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measuring results for a transactional law practice

For litigators it is relatively easy to judge results - whether they win or lose, it is pretty dramatic and pretty easy to evaluate. However, how can one judge results in transactional legal work?

For example, how would one know if a real estate lawyer did a good job when the “job” is creating thousands of pages of documents that the client cannot or will not read or evaluate?  

Typically, it is just about impossible to judge “results”; however, occasionally something comes along like the Global Financial Crisis or another draconian event.  It is these times when everyone rushes to look at the documents that were put in place, that one can determine who the great lawyers really are.

We wonder if it is a coincidence that all – yes all – of our significant real estate clients made it through a global recession that was so terrible and terrifying that it wiped out large chunks of the real estate industry.  

Of course, we would never take away from lauding our clients for being conservative in their underwriting and not gambling away investors’ money; however, we believe that our lawyering contributed to our clients’ success in avoiding destruction.  

Here are a few examples of how we achieved exceptional “results” for our clients

As borrower’s counsel, we pushed aggressively for years to keep our clients out of personal liability on loans.  We even upset some of our clients because of how hard we pushed on this – truth be told.  

We pushed very hard to prevent our clients from sitting on both sides of a transaction – e.g., loaning money to a partnership in which our client was a material partner.  We believed that in a tough situation this would lead to claims of lender liability, breach of fiduciary duty, or worse.  For two decades, none of our clients ended up in this situation and none of them have found themselves sued on claims of this ilk.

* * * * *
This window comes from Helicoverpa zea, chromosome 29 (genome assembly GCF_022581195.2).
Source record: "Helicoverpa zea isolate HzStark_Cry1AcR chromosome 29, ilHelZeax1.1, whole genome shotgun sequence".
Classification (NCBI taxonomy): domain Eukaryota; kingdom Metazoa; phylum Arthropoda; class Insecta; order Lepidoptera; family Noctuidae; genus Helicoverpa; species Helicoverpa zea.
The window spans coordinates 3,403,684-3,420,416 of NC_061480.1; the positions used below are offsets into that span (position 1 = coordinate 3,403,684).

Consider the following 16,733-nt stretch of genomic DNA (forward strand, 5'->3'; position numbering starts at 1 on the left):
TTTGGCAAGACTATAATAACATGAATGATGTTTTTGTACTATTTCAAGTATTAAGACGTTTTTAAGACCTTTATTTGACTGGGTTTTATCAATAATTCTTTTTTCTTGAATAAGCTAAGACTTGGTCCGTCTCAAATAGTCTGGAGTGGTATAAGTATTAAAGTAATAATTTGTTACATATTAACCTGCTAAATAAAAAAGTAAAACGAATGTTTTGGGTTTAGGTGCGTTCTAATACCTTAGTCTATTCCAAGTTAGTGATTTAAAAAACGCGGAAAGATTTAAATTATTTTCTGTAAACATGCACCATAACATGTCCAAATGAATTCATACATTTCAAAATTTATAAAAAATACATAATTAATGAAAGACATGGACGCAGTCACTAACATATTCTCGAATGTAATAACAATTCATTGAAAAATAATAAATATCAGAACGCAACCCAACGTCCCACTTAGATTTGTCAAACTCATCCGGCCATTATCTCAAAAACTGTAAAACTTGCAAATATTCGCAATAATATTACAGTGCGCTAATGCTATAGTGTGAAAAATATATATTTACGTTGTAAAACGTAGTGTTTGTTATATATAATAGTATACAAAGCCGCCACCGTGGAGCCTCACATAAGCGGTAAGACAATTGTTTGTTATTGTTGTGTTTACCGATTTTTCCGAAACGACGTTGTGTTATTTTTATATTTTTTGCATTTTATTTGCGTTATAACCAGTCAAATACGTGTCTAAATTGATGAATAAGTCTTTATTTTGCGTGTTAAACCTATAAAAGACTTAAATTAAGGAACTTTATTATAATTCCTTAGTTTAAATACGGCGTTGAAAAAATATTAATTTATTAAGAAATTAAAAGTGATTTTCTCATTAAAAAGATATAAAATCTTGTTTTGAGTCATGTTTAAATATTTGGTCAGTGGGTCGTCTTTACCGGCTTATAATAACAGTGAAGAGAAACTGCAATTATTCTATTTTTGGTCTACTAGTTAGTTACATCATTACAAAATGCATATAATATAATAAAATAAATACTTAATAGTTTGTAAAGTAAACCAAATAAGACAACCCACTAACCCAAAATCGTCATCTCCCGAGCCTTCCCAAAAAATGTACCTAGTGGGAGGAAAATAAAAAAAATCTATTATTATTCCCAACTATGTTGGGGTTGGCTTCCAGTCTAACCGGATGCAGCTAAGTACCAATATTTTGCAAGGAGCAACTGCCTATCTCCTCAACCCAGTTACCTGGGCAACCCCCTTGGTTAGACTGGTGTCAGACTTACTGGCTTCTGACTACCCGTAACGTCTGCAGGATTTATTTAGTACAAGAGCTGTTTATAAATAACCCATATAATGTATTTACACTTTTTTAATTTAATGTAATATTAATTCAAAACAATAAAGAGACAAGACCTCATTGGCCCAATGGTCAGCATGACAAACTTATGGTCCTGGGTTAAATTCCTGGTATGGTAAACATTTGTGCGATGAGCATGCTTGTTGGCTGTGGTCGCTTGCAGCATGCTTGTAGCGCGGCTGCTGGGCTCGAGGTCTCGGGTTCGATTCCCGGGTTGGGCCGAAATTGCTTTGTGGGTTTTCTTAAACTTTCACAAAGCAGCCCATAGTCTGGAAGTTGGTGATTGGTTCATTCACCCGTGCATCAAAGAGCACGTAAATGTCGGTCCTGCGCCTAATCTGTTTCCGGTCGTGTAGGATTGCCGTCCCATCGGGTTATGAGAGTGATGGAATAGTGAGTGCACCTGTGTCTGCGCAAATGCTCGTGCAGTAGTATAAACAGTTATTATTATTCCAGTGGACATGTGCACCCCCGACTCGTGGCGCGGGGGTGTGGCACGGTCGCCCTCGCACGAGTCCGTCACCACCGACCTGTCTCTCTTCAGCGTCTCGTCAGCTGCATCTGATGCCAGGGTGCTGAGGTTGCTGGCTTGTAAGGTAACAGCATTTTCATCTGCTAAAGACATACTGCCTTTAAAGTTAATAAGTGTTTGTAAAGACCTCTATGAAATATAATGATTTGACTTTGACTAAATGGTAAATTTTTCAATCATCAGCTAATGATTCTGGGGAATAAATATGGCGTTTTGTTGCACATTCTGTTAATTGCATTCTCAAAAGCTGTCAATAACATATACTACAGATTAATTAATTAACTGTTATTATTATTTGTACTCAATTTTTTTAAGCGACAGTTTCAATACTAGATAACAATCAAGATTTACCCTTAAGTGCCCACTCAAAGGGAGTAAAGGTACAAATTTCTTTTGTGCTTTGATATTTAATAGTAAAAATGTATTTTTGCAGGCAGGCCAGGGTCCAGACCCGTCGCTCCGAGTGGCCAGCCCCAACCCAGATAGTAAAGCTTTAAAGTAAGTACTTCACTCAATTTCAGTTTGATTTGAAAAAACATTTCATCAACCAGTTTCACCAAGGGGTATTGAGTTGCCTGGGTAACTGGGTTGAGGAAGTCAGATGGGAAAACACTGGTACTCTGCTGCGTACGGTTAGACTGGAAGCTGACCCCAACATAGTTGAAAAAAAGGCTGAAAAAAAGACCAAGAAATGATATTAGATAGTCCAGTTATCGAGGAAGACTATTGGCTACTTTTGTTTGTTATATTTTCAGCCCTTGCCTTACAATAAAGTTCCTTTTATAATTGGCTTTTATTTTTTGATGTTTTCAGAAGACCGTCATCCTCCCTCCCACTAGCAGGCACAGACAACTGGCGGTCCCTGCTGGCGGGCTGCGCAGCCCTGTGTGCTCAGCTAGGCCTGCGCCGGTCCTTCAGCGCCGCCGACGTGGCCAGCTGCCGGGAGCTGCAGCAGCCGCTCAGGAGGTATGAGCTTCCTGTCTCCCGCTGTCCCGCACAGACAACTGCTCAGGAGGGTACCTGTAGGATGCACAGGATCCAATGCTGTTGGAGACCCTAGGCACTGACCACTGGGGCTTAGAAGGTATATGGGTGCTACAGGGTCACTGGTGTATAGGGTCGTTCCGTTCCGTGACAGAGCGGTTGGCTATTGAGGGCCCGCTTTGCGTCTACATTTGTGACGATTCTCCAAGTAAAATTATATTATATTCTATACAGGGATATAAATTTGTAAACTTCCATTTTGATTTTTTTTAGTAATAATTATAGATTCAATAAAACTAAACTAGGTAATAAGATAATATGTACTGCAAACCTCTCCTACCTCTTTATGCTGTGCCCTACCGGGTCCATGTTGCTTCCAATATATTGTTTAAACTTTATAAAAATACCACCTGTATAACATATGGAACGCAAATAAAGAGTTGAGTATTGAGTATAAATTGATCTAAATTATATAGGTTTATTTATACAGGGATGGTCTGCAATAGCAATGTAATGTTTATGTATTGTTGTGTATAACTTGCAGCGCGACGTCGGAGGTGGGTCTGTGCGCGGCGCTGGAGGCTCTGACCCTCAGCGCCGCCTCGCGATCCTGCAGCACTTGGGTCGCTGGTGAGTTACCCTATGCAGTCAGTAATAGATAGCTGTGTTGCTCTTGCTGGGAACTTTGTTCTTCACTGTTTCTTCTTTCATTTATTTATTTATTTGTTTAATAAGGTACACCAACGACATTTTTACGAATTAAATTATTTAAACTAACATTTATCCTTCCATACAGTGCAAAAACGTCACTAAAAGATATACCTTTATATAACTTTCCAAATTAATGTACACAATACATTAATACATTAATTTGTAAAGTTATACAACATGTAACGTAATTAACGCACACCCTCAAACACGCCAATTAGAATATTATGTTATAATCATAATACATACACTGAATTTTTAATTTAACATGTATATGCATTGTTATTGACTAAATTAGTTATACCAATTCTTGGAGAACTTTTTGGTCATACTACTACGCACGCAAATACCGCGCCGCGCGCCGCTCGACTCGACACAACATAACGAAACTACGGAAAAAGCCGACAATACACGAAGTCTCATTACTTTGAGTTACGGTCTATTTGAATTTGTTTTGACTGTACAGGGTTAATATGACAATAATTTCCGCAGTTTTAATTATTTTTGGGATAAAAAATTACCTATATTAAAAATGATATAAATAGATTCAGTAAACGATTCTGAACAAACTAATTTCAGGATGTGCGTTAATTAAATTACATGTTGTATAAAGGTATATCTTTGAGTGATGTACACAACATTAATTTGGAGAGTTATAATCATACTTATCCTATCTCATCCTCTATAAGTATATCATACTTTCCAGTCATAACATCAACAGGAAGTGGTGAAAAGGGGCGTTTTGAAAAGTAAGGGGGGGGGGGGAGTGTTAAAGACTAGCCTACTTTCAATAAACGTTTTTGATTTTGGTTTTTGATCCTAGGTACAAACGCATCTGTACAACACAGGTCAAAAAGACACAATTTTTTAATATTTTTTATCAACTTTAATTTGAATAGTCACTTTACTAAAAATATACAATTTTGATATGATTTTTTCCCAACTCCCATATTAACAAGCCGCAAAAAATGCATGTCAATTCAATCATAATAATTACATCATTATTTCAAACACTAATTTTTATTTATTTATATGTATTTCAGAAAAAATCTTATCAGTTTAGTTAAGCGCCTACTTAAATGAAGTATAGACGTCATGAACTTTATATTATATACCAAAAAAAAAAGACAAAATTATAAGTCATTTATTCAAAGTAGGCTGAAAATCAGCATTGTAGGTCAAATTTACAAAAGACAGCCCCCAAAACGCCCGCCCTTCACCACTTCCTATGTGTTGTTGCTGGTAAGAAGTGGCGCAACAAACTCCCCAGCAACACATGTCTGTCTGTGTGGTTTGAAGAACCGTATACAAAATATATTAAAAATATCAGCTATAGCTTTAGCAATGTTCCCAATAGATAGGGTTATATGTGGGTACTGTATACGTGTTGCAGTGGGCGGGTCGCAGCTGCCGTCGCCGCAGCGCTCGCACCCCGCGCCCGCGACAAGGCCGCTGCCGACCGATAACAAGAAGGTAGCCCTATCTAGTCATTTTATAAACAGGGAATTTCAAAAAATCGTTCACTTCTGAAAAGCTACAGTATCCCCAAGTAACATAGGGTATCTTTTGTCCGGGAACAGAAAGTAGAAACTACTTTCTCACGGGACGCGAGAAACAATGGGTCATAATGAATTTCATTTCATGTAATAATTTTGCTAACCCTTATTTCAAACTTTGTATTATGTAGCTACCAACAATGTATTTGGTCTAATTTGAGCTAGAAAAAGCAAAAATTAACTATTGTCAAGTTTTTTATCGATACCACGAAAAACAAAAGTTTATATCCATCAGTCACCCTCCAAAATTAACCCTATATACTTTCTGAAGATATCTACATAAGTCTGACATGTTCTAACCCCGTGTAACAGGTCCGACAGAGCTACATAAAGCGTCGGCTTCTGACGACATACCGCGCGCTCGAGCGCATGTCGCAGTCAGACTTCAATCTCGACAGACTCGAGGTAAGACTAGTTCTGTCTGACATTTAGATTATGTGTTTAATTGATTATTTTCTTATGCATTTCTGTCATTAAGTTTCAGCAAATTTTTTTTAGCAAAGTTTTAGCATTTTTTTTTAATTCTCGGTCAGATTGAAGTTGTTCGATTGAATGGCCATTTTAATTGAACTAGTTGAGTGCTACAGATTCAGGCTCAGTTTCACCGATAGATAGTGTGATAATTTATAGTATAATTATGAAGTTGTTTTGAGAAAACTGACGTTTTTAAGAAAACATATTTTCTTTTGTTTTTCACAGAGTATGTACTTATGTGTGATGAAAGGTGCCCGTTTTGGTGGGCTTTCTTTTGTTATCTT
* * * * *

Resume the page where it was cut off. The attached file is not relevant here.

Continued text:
We drafted documents with very clear remedies pertaining to our clients’ counterparties.  Sometimes this was confrontational; however, this has resulted in our clients being so well protected that no counterparty has successfully contested our documents or our clients’ ability to control that which they bargained for.

We fought hard in documentation for our clients to have control of their destinies in complex transactions so that when things went wrong our clients were easily able to either (i) walk away without further liability, (ii) assert control and fight for their rights against third parties, or (iii) complete a workout on reasonable terms.  We have seen many instances of self-inflicted wounds where clients (i.e., parties who became our clients too late) stepped into serious inextricable trouble based on not having these clear control rights in documentation.  

Ultimately, there is the absence of legal troubles in general for our clients; indeed, when one thinks about it, that is what a lawyer is supposed to accomplish, i.e., create a situation in which there is nothing to dispute later.  But usually people only notice things when there are problems – the absence of problems is hardly noticeable and is often taken for granted.  However, it is a fact that our clients are involved in very few disputes.  We admittedly “knock wood” when we say this, but the fact that there has been very little trouble for our clients arising from the deals that we negotiated for them is in and of itself possibly the most positive result we have been able to obtain for our clients. 

Finally, our Hedgehog Principle is that we really do deeply care about our clients – as people – and sincerely don’t want anything bad to happen to them.  If you look at our results above it becomes apparent that these are the types of achievements that result from a law firm that is really looking out for its clients.

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